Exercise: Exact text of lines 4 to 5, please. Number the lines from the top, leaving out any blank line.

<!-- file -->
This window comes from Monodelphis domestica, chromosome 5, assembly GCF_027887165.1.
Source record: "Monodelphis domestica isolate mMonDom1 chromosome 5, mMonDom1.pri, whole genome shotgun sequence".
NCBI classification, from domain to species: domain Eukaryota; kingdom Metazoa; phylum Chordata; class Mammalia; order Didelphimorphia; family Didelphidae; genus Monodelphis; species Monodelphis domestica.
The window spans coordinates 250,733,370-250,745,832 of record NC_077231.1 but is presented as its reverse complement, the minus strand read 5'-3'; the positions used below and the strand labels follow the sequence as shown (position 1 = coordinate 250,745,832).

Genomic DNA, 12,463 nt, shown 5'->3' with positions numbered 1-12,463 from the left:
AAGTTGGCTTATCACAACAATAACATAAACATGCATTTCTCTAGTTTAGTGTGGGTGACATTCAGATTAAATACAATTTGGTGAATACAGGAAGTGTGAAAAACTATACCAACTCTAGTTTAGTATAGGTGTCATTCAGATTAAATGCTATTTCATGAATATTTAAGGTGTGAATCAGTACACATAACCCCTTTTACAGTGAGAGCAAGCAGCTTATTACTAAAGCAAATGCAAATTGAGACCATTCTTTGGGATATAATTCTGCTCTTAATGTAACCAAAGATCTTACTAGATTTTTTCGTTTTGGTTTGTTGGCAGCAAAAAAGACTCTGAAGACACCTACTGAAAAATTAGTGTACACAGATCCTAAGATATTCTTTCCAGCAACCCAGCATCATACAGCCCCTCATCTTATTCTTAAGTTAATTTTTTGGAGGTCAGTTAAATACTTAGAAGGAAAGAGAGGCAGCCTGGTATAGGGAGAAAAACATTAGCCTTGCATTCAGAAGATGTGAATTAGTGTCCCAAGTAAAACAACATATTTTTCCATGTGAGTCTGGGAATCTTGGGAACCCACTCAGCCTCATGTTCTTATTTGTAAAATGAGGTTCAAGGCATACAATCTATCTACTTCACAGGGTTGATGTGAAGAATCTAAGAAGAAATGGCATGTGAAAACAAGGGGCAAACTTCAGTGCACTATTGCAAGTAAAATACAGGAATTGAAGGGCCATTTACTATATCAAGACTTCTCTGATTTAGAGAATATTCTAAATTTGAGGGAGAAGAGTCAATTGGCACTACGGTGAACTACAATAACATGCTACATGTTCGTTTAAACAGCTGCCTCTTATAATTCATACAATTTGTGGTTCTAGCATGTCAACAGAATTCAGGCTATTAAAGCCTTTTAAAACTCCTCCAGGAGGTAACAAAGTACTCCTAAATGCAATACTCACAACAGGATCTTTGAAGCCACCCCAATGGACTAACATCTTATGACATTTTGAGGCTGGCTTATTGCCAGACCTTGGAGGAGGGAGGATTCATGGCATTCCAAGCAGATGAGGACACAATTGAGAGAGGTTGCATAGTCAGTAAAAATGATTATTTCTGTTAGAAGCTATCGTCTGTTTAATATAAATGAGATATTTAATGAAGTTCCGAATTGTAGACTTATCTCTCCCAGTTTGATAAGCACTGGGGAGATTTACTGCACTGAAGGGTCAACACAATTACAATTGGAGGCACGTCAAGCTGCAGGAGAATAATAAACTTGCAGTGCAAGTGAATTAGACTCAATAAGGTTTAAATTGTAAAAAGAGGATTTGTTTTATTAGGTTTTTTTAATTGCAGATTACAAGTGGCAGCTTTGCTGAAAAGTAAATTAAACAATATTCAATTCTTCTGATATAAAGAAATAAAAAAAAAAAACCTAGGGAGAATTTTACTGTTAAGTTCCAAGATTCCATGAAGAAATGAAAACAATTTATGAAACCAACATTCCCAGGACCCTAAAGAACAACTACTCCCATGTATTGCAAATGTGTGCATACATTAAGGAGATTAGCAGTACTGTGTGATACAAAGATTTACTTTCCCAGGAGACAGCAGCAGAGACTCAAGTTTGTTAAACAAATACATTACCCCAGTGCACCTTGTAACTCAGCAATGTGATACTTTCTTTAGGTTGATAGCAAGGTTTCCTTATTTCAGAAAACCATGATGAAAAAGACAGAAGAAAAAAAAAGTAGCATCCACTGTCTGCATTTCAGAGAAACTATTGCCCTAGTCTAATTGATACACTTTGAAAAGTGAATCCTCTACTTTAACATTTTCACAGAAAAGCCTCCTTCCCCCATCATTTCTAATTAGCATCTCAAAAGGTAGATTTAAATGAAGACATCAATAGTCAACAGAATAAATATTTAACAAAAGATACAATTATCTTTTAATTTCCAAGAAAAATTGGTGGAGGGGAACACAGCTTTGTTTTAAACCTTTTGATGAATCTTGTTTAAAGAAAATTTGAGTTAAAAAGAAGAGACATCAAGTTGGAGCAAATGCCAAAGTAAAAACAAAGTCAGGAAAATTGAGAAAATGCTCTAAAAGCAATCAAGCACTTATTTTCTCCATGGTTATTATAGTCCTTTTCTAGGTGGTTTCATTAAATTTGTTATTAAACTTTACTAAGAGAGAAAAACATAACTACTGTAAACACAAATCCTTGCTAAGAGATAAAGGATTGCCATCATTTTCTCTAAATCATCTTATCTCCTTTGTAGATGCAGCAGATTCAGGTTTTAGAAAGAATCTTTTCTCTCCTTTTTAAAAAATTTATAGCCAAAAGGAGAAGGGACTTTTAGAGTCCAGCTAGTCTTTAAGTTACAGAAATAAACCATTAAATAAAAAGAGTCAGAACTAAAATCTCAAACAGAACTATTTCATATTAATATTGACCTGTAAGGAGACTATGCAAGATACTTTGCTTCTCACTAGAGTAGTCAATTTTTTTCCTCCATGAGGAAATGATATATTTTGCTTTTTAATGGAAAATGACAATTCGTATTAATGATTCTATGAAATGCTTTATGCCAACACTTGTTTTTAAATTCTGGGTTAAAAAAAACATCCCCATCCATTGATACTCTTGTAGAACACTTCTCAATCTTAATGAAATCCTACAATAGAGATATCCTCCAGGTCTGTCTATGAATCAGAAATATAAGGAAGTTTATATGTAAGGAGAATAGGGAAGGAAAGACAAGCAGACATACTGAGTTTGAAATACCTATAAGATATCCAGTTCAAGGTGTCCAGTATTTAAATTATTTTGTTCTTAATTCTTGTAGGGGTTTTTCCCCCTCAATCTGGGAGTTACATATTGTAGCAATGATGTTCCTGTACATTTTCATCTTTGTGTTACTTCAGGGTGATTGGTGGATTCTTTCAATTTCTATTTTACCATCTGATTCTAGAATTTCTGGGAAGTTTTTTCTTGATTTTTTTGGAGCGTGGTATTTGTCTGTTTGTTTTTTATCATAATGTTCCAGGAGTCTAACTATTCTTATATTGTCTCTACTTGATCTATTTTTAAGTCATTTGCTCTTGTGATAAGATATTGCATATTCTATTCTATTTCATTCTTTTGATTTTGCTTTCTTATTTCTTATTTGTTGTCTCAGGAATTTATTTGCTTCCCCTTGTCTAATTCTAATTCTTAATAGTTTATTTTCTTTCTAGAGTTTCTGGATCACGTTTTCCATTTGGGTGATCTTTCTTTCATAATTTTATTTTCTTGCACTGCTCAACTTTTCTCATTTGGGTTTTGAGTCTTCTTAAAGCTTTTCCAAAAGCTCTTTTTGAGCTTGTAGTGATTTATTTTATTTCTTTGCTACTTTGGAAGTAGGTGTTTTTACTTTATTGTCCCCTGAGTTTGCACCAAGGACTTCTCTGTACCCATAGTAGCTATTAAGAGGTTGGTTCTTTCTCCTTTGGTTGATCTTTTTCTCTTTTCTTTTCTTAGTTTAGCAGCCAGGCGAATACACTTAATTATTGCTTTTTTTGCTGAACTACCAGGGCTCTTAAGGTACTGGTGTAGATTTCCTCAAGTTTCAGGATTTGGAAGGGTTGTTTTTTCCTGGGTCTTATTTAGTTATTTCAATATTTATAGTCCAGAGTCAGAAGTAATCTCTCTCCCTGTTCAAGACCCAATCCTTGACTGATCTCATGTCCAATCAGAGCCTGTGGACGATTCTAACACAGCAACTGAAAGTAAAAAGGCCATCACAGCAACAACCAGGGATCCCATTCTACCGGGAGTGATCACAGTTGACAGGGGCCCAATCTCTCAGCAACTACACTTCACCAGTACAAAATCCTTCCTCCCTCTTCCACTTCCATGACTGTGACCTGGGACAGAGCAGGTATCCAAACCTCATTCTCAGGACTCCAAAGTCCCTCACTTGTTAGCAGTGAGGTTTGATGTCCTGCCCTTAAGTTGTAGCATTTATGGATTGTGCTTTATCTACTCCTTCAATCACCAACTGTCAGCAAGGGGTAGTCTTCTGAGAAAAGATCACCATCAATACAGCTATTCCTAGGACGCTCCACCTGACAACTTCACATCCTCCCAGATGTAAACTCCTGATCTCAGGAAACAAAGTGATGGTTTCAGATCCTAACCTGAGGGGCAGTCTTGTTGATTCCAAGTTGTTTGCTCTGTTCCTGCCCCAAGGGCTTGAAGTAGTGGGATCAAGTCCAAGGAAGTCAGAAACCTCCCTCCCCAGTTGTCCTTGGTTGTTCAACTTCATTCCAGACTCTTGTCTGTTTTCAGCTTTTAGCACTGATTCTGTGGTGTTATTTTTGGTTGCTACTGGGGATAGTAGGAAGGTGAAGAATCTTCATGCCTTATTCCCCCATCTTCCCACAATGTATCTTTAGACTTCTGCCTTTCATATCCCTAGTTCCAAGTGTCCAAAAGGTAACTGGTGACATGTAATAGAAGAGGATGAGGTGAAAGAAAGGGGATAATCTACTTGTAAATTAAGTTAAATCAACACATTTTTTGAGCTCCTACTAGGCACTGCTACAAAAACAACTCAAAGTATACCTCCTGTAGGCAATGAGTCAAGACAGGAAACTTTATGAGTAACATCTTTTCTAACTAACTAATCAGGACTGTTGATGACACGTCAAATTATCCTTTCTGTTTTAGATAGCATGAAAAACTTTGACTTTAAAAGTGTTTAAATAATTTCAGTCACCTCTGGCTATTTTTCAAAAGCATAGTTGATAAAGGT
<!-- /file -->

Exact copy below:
The window spans coordinates 250,733,370-250,745,832 of record NC_077231.1 but is presented as its reverse complement, the minus strand read 5'-3'; the positions used below and the strand labels follow the sequence as shown (position 1 = coordinate 250,745,832).

Genomic DNA, 12,463 nt, shown 5'->3' with positions numbered 1-12,463 from the left: